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The student paper is often made of wood pulp and can’t handle the same techniques. This paper also dries a lot faster and that will cause streaking and blooms to happen more readily. The student grade paper often tears when using masking tape or masking fluid to protect areas until we are ready to paint them.

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Student grade paints are another problem. Students will often buy the cheaper, student grade pigments. However, these paints include a chalky filler to extend the pigment in the mix and make them less expensive. The chalky filler will make these paints less vibrant and more opaque compared to professional watercolor. Students may have paid less for the student grade paint, but they tend to use more of it because they are trying to get the same intensity as I get with my professional paint.

Watercolor paint is unlike acrylic and oil paint because it can dry out and be re-wet. You don’t throw it out like you do with acrylic or oil after they have hardened. So, it takes a long time to go through a tube of professional or artist grade watercolor.

The brushes are the third basic watercolor supply that can make a difference in how easily it is to learn and work with watercolor. The most important thing is to get brushes made for watercolor not acrylic or oil brushes. There are better and better synthetic watercolor brushes, three brands that are decent are Princeton Neptune, Golden Fleece by Cheap Joes, and Grey Matters by Jack Richeson. My current favorite brushes that cost a little more than synthetic brushes are a brand called Silver - Black velvet. These brushes are a blend brush made with half synthetic bristles and half natural hair.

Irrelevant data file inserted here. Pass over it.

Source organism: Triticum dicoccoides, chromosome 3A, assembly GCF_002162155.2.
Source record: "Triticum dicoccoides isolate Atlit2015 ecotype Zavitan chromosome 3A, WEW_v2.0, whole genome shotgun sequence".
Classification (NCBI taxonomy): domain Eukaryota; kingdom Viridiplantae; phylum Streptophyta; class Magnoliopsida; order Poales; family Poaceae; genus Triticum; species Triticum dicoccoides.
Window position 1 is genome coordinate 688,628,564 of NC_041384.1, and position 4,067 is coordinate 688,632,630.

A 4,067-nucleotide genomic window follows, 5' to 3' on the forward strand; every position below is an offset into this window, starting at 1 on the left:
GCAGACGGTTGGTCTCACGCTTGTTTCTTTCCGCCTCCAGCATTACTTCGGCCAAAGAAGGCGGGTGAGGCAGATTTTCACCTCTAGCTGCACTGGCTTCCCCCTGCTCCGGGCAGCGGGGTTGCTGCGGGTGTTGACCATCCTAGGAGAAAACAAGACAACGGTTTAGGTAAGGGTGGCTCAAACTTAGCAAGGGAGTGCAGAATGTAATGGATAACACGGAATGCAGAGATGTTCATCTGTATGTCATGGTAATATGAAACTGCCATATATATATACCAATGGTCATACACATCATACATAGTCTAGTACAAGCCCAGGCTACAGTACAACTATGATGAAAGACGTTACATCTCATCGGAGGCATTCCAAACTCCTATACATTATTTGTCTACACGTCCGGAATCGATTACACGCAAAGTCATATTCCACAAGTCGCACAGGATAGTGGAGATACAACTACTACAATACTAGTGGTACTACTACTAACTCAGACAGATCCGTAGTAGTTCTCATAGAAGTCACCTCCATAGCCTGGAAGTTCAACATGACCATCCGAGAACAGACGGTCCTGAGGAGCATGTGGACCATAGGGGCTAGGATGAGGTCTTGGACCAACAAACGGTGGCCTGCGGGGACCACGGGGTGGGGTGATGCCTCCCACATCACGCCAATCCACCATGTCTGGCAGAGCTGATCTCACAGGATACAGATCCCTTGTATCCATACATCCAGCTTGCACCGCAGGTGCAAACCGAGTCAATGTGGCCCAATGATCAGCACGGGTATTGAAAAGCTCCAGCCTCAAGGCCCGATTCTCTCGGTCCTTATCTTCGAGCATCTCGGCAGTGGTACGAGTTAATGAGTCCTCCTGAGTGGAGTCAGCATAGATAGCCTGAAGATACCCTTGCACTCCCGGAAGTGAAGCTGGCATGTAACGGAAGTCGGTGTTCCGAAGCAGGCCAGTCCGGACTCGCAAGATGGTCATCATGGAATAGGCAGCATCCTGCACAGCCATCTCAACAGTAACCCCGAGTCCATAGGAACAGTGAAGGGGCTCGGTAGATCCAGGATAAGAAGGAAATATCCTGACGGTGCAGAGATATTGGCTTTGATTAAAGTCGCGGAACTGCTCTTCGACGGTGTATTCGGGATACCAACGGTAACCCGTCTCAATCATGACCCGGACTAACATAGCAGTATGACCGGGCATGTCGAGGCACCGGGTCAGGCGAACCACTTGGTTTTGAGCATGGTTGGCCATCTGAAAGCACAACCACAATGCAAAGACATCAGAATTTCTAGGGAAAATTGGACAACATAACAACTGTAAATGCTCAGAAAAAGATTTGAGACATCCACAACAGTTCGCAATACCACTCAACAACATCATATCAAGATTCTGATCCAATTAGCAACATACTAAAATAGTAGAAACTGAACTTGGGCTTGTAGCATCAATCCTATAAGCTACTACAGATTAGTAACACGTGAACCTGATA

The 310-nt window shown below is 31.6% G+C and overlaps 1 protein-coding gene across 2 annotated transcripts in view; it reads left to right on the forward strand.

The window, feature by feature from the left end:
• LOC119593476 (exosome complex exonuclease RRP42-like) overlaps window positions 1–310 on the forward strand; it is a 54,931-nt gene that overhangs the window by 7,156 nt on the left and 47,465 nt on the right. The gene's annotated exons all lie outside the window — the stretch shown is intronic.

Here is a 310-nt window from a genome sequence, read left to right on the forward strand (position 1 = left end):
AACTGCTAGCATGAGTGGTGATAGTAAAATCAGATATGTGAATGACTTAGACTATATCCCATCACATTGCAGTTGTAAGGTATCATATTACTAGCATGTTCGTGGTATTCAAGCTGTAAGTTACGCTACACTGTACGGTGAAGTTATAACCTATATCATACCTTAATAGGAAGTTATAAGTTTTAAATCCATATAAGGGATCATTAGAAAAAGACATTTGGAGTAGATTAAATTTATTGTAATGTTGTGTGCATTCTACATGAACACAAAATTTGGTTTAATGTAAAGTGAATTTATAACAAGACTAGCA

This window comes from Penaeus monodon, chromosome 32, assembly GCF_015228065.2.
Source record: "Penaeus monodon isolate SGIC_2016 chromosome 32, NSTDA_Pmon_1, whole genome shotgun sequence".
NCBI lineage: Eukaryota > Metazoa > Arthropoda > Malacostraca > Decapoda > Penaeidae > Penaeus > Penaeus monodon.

Main Supplies:

Watercolor Paper:

  • 1 or 2 sheets (22x30) of 140 lb., cold press, Arches or Fabriano watercolor paper or a watercolor paper block (a block is a bound tablet of paper, 10”x14” would be fine)

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Watercolor Brushes:

  • At least two round watercolor brushes that come to a good point - a size #16 or larger and around a #6 to #8 (If you have other brushes, please bring them. My current favorite brushes are a #16 or #20 blend (½ synthetic/½ natural) - Silver Black Velvet brushes (a little more expensive), or a #8, Quill by Princeton Neptune (less expensive). A small flat #2 or #4 brush is good to have, too.

Watercolor Paint:

  • If you can only afford 3 or 4 tubes, please get Ultramarine Blue or Cobalt Blue, Quinacridone Rose, Aureolin (Cobalt Yellow), and Burnt Sienna. I found a set of Daniel Smith colors on Amazon that works great plus a small tube (5ml) of Burnt Sienna. If you have time to order it and have it shipped before the class, the set is 6, 5ml tubes: Daniel Smith Extra Fine Essentials Introductory watercolor If you already have paint or can purchase others, these are good to have: Cobalt Blue, Cadmium Red or Pyrrol Scarlet, Lemon Yellow or Hansa Yellow Light, New Gamboge, Quinacridone Gold, Sap Green, Quinacridone Magenta, Manganese Blue or Cerulean Blue (I use mainly Daniel Smith paint, but also Holbein, Daler Rowney, and Winsor & Newton)

Other Supplies:

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Click to Enlarge

  • A board to tape or staple your paper to, don’t need if buying a watercolor block. I use Gatorboard or gatorfoam - 1st (foam core with a hard surface) or a white, corrugated plastic sign (for garage sales from Home Depot or Art store might carry this) - 2nd

  • Something to lean your board on, that is about 2 1/2" to 3" high. (Some students have used a tuna fish can, flattened roll of paper towels, piece of styrofoam etc.)